Updated: Jun 3, 2021
HONEY - AN ANCIENT FORM OF HEALTHY EATING
Honey is a rather miraculous food that has been in use since the earliest days of human history. It was referenced in an ancient cuneiform text from Babylonia, used to create mead (the nectar of the gods), and according to legend, was used by Cupid as well (to dip his arrows into before shooting them at unsuspecting lovers). Throughout history, honey has been prescribed for nearly every ailment imaginable, having served as a pain reliever, laxative, sleeping aid, and even a cure for snake bites.
HONEY IS HEALTHY SCIENCE
While many of these supposed healing properties have long since been discredited, there are many benefits that modern science has confirmed. For example, honey's value as an anti-fungal or anti-bacterial treatment holds sway, given that bees add an enzyme to the mixture that creates hydrogen peroxide. Likewise, honey's helpfulness in treating sore throats and coughs has been repeatedly validated, with some studies showing it to be more effective than mainstream cough medicine. If you are suffering from throat irritation, try making a hot herbal tea (caffeinated tea can have adverse effects here) and stirring in a teaspoon of honey.
BEYOND MEDICINE, HONEY IS JUST GOOD, HEALTHY FOOD
Honey is a healthy food even aside from its medicinal utility. Honey contains antioxidants (flavonoids) which have been linked to a reduced risk of strokes, heart attacks, and some cancers. It has also demonstrated effectiveness in lowering blood pressure and improving cholesterol levels. And since honey can remain fresh indefinitely when sealed and stored in a dry spot, it's an excellent sweetener for people who are allergic to food additives and other preservatives.
PASS ON THAT ARTIFICIAL SWEETENER
When used as a replacement for artificial sweeteners or white sugar, honey can also help the body to better regulate its blood sugar levels. The composition of pure sugar is so simple that it is almost immediately broken down, causing a spike in blood glucose levels which then gets converted into fat if not burned off. Honey, while also composed of the simple sugars glucose and fructose, contains other sugars that are more complex, as well as dextrin, a type of fiber. This unique composition means that honey requires more energy to break it down, thus providing less of a jolt to the body's blood glucose levels.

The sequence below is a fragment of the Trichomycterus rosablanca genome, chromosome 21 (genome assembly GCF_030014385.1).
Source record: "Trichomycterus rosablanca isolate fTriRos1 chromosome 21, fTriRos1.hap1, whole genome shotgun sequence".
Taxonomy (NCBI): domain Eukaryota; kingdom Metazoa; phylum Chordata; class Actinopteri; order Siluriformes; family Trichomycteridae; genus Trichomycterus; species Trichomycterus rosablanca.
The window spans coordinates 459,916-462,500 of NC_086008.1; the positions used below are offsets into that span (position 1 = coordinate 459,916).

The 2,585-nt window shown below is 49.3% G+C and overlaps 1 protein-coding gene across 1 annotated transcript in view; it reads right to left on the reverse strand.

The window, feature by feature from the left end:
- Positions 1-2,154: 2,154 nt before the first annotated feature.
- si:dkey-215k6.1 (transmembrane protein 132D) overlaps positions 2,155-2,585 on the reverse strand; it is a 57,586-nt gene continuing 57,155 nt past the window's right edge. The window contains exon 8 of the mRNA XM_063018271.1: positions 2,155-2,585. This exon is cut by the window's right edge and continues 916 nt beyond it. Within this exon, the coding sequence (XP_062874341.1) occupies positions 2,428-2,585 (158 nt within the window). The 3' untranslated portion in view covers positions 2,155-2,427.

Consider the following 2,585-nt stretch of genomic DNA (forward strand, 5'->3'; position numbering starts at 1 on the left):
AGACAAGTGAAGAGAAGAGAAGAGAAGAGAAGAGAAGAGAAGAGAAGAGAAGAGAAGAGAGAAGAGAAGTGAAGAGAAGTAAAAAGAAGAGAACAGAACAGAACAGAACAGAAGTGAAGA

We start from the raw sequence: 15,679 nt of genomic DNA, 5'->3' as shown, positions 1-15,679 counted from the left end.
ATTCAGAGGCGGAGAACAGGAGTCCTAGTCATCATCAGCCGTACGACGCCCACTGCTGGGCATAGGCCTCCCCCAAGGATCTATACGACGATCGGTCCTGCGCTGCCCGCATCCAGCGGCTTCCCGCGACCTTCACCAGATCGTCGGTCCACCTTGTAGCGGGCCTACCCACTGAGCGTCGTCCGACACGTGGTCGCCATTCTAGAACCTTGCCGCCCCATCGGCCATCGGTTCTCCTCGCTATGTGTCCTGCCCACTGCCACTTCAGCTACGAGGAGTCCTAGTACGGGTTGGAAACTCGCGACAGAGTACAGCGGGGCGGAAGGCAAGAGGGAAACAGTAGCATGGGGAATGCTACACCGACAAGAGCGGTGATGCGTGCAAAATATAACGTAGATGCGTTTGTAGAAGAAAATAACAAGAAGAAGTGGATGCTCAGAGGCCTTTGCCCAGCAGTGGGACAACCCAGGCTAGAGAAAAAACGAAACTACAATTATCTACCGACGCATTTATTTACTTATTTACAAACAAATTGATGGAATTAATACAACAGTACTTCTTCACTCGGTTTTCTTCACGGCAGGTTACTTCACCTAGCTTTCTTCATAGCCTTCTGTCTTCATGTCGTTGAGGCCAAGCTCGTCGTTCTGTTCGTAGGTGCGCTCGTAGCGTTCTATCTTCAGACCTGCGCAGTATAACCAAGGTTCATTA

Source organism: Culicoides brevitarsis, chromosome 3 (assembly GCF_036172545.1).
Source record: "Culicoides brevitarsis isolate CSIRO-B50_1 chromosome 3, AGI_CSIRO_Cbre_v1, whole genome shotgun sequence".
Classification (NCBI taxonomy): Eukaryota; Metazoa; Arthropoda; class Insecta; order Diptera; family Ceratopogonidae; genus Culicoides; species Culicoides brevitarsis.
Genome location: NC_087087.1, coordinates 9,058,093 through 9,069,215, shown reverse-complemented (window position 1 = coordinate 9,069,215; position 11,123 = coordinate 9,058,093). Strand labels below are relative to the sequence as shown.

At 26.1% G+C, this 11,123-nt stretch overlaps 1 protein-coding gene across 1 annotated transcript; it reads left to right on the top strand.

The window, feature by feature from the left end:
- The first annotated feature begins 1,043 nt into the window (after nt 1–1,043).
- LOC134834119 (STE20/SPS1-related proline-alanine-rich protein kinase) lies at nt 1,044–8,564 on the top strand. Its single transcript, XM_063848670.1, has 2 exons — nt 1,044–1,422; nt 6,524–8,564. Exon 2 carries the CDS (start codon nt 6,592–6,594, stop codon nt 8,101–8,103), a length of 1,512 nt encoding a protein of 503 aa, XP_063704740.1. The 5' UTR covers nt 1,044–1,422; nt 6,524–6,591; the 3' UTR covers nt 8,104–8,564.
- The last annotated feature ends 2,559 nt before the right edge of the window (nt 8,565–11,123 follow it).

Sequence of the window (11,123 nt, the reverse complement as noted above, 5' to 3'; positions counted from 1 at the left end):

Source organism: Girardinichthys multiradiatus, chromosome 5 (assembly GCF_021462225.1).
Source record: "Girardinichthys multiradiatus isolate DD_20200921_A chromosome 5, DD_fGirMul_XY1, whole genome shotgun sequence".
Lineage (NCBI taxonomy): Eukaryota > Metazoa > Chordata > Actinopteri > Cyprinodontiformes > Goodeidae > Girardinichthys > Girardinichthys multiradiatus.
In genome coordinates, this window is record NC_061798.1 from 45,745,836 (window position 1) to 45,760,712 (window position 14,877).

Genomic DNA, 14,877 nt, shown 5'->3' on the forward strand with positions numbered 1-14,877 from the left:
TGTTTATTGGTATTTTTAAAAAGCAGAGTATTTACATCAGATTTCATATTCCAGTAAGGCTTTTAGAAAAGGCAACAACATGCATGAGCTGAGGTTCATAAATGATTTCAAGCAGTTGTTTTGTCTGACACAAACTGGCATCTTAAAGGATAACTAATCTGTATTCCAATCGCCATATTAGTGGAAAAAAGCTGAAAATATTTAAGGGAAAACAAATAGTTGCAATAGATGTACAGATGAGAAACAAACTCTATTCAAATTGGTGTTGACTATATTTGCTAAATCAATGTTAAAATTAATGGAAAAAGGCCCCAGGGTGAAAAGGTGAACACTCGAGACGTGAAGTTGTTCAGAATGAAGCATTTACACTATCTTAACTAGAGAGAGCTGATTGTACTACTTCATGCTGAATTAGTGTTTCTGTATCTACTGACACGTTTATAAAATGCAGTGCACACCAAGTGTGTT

QUALITY MATTERS - AND DON VICTOR KNOWS THIS WELL
As with practically any other food, the quality matters. Many commercial honey products are actually diluted with syrup or harvested from pesticide-ridden flowers, thus greatly lessening their beneficial impact. To get the maximum benefit from your honey, look for local, farmer's market varieties or organic honey that was produced from flowers free of pesticides and herbicides. Choosing the right honey to replace your normal sweeteners is an excellent way to enhance the quality of your food and improve your health.
EVERYTHING IN MODERATION, EVEN HONEY!
While honey is certainly a better sweetener than sugar, it is still a sweetener and should, therefore, be consumed in moderation. However, using honey to replace the normal use of white sugar or artificial sweeteners is an excellent step toward a healthier lifestyle.
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